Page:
Second Coming

He was like a ghost. Pitch black outside, but you could see his image. Tall and white. With slicked back black hair. The way Elvis used to comb his when he got older. When he got fat.

There was a pickup truck out in the parking lot. Music came from it. Marty Robins singing about El Paso. Falling in love with a Mexican girl. He sat there inside humming along. His head tilted back on the leather headrest. Lights on the truck came on. A cigarette burned and another song played on the radio. This one was an old George Jones tune about when he stopped loving her. He let that one sink in.

And, in the back there was a rusted chain. Said he used to keep his dog on it when he lived in Whiting. Had it tied ’round an oak. There were chips of bark in the grass from where the animal pulled on it; barking into all hours of the night. Had to get rid of it. Told his kids he’d taken him to a big farm over in Dekalb. The kids didn’t believe him. They never believed anything the old man said. Just one lie after another as far as they were concerned. That was a long time ago.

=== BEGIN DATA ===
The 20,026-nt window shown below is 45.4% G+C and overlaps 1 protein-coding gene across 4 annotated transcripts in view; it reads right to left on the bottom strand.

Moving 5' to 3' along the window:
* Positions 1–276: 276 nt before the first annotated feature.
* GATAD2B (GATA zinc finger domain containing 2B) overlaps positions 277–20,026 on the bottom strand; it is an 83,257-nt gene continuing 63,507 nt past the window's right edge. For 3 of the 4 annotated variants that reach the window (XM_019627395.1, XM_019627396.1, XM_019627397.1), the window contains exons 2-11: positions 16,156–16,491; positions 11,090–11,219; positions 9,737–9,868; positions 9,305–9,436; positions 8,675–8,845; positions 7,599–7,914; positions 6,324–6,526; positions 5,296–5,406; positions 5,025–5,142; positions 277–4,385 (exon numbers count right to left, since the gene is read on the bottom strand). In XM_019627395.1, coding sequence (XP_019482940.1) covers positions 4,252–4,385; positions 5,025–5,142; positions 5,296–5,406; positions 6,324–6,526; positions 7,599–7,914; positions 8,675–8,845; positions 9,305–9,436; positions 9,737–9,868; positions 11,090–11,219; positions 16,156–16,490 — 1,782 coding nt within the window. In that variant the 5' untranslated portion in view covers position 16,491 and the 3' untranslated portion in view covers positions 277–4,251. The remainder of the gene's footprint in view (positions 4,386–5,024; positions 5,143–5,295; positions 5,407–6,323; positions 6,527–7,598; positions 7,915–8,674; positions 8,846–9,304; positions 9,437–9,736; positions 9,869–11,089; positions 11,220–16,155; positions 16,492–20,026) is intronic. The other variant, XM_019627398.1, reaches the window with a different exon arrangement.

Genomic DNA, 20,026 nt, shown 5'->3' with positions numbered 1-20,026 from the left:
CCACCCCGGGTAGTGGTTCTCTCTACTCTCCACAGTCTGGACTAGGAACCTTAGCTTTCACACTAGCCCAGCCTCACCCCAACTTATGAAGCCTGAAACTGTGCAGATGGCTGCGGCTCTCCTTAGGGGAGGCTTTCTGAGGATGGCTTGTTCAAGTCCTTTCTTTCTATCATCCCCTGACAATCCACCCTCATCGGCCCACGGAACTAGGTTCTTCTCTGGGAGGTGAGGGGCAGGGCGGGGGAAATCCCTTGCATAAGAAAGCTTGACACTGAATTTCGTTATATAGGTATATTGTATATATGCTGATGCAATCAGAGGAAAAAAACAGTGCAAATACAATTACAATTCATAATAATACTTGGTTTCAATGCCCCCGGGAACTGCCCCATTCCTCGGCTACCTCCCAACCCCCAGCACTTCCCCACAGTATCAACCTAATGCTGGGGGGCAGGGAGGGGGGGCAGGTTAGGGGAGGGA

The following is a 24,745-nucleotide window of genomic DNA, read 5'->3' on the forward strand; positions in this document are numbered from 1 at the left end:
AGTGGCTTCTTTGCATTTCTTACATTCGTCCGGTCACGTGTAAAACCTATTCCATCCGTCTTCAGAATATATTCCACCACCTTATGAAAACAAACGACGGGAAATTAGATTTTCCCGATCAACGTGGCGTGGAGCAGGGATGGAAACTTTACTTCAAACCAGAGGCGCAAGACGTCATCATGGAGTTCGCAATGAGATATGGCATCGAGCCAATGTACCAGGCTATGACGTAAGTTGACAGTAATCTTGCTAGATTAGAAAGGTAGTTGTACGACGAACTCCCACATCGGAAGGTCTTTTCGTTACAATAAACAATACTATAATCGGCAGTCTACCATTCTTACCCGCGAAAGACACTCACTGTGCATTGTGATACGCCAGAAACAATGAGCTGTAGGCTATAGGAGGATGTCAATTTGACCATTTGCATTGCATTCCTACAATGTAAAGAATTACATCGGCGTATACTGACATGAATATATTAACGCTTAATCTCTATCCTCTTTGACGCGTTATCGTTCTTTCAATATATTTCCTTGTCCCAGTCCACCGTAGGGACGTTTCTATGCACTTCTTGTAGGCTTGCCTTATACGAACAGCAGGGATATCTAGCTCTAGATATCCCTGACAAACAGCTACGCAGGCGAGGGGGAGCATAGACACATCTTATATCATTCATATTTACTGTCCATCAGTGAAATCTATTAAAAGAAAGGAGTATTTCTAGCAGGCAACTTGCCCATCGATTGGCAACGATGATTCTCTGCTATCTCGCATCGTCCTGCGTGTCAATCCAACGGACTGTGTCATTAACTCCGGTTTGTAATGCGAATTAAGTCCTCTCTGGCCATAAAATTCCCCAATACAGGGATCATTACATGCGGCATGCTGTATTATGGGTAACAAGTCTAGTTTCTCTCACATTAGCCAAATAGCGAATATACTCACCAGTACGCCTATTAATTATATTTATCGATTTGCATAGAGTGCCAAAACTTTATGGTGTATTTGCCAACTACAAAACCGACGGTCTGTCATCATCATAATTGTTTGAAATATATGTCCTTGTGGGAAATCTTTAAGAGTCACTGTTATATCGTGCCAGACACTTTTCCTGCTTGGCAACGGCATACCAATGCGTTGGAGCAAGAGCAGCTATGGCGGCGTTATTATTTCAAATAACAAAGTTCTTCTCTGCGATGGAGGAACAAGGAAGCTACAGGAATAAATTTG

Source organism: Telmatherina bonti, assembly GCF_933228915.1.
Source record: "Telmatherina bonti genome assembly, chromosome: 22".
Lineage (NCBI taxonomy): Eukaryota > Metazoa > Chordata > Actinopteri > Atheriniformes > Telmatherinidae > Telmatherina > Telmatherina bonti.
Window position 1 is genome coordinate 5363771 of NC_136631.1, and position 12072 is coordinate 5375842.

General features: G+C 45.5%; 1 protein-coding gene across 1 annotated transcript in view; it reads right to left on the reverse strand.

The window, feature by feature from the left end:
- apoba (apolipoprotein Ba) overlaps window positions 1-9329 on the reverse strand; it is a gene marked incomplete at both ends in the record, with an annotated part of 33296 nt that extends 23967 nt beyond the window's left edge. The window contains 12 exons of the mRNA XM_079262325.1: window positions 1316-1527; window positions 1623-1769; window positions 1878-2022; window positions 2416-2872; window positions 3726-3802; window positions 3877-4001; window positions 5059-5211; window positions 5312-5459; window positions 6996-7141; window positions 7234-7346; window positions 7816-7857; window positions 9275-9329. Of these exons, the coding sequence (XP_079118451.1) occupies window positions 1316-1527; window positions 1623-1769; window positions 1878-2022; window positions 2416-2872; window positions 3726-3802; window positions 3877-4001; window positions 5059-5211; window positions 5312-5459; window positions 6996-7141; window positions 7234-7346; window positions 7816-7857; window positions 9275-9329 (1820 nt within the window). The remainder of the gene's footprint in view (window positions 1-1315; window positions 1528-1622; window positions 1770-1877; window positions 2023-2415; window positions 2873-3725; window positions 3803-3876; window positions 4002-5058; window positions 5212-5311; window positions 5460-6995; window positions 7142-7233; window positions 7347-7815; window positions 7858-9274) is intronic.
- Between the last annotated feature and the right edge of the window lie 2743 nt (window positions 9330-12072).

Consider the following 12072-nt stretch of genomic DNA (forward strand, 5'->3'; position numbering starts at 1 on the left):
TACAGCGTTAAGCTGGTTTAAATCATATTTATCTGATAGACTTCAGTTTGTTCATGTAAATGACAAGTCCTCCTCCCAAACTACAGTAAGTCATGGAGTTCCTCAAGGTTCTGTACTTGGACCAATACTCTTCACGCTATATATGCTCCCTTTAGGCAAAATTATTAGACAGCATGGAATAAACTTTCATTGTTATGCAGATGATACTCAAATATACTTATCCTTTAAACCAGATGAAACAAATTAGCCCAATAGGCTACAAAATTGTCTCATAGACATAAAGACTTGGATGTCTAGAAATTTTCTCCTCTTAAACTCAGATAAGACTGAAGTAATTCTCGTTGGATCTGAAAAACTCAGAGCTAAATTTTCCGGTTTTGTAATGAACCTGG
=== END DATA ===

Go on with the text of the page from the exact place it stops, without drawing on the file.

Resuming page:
The truck started up fine. He backed it out of the lot with his lights on high beam and windows rolled down. Singing to himself bout the second coming. That was the last we’d seen of him. Just driving off into the night. Singing bout sweet Jesus. He had gone to meet his maker.

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